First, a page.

For the fourth time since the conflict began in 2011, a double veto by Russia and China has blocked efforts to hold accountable perpetrators of mass atrocity crimes in Syria. The decision by Russia and China to veto the referral of Syria to the International Criminal Court (ICC) for investigation is a vote for impunity. It deliberately obstructs the UN Security Council’s attempt to uphold international justice and identify those responsible for ongoing war crimes and crimes against humanity.
On 2 December 2013 the UN High Commissioner for Human Rights, Navi Pillay, said that evidence collected by the independent UN Commission of Inquiry “indicates responsibility at the highest level of government, including the head of state,” President Bashar al-Assad, for mass atrocities. The Commission has found that government forces are committing widespread and systematic attacks on civilians amounting to war crimes and crimes against humanity, while some armed opposition groups are also committing war crimes.
Russia and China have supported previous Security Council efforts to hold accountable perpetrators of mass atrocity crimes. In 2005, as the Government of Sudan and the Janjaweed were committing war crimes and crimes against humanity in Darfur, Russia voted for Resolution 1593, referring the situation to the ICC. In 2011 the Council unanimously voted to refer Libya to the ICC.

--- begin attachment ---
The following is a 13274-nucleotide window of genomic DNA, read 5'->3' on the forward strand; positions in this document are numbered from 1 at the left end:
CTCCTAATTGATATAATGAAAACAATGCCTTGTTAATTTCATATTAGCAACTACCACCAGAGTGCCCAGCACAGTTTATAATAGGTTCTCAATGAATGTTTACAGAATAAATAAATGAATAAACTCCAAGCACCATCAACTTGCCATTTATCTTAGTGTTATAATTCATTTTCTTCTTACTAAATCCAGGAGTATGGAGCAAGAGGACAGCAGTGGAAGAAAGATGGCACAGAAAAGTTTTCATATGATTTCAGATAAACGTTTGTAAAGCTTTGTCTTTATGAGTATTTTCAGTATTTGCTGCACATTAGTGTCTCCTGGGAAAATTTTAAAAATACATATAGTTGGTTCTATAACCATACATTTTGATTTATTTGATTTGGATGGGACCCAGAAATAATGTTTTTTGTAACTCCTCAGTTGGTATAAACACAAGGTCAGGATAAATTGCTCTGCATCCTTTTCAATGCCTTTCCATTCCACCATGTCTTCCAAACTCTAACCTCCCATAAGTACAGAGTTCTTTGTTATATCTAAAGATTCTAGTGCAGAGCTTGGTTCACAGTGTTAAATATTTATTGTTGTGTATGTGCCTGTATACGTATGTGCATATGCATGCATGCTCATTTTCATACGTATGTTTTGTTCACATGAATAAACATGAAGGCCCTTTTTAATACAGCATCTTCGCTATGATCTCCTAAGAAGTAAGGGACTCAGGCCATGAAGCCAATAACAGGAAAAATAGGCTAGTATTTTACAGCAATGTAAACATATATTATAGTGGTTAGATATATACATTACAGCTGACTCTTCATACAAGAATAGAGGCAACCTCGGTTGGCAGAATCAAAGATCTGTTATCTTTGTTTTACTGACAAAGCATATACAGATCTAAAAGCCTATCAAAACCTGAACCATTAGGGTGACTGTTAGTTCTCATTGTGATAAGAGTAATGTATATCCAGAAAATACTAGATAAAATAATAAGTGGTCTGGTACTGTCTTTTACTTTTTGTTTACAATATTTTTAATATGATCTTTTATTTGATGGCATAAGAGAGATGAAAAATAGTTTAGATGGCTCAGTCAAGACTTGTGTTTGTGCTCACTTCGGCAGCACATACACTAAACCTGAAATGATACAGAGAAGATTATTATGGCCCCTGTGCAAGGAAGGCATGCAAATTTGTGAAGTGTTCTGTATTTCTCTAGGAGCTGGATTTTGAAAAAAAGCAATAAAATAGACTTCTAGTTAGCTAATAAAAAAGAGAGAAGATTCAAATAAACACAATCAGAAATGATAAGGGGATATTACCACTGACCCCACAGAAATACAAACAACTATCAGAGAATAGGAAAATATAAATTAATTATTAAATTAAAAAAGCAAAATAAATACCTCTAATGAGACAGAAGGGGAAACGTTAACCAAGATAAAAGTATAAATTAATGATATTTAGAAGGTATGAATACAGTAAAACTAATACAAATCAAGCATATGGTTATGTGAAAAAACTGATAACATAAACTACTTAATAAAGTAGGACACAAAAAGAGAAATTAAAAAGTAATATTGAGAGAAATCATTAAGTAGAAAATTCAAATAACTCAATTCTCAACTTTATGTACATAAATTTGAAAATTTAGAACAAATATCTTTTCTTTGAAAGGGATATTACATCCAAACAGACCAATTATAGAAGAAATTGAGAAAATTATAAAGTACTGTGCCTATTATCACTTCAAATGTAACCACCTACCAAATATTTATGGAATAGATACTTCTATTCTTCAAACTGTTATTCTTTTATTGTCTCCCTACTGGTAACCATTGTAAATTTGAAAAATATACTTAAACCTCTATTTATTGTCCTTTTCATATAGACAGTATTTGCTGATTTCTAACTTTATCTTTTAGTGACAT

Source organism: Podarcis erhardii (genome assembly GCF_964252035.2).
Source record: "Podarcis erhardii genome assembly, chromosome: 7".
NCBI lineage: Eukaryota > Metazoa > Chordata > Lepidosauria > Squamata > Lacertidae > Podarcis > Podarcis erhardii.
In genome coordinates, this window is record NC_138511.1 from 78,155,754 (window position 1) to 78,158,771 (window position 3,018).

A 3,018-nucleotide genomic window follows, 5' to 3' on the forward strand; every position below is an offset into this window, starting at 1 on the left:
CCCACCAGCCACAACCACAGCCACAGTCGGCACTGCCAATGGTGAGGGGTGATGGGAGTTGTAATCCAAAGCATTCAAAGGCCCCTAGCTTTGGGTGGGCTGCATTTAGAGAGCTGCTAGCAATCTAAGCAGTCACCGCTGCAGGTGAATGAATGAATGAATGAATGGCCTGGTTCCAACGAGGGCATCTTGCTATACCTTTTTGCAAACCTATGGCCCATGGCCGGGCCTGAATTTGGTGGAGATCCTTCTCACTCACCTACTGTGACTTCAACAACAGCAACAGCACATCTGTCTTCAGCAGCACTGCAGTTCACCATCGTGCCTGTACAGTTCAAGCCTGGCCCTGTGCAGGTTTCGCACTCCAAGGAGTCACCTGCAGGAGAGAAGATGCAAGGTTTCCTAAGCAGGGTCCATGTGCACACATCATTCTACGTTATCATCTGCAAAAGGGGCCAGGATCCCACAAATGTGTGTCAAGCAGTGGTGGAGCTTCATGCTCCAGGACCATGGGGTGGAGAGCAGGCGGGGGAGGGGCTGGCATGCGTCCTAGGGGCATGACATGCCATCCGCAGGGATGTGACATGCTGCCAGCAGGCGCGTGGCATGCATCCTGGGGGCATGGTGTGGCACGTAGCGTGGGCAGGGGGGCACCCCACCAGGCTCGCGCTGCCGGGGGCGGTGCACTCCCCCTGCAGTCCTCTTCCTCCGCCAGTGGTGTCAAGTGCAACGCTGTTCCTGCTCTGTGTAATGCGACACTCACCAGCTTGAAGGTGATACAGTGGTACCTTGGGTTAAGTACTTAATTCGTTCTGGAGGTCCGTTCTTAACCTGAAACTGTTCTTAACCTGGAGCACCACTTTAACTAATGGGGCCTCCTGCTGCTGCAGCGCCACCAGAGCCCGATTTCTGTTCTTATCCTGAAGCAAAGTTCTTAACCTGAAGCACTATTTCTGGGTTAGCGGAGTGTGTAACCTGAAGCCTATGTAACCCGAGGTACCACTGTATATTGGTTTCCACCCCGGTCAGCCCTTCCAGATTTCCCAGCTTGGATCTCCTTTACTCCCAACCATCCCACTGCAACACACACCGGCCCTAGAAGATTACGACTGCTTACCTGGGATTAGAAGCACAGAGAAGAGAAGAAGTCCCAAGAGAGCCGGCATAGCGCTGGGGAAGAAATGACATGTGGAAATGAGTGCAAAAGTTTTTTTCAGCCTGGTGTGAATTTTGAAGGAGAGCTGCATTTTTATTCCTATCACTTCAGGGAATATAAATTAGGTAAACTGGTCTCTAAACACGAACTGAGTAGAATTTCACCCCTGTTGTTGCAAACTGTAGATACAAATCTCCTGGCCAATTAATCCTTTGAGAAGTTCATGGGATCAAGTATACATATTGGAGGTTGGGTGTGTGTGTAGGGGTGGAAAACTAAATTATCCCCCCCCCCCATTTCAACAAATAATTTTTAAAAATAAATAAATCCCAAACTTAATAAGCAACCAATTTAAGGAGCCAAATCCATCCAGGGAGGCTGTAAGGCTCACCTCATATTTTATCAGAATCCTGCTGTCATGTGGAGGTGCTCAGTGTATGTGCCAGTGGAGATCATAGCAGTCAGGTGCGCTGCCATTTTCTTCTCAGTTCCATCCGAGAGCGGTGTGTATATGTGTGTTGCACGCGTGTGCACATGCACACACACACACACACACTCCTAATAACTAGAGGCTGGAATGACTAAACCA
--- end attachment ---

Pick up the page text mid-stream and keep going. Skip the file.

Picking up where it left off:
Despite the Security Council unanimously adopting Resolution 2139 of 22 February, demanding immediate humanitarian access to all areas of the country, both sides continue to attack civilians and obstruct aid from reaching 3.5 million Syrians in desperate need. With over 160,000 people already dead, today’s vote condemns countless more people to unnecessary suffering.
The use of the veto leaves civilians outside of the protection of the international community. Russia and China’s vetoes will provide succor to the Syrian government. But the veto also protects those armed opposition groups, including Al-Qaeda affiliates, who are carrying out war crimes and indiscriminately targeting civilians. Today’s vote weakens international justice and strengthens those on both sides of the conflict who commit atrocities.
With the Security Council divided and an ICC referral blocked, the UN General Assembly should now discuss the possibility of a special tribunal to investigate war crimes and crimes against humanity in Syria. The General Assembly should also support initiatives by the Accountability, Coherence and Transparency Group and the French government to discuss the need for voluntary restraint on the use of veto by the Security Council’s permanent members in any mass atrocity situation.
Despite today’s vetoes by Russia and China, obstructing the Security Council from living up to its responsibilities, efforts by the UN to end the civil war in Syria must continue.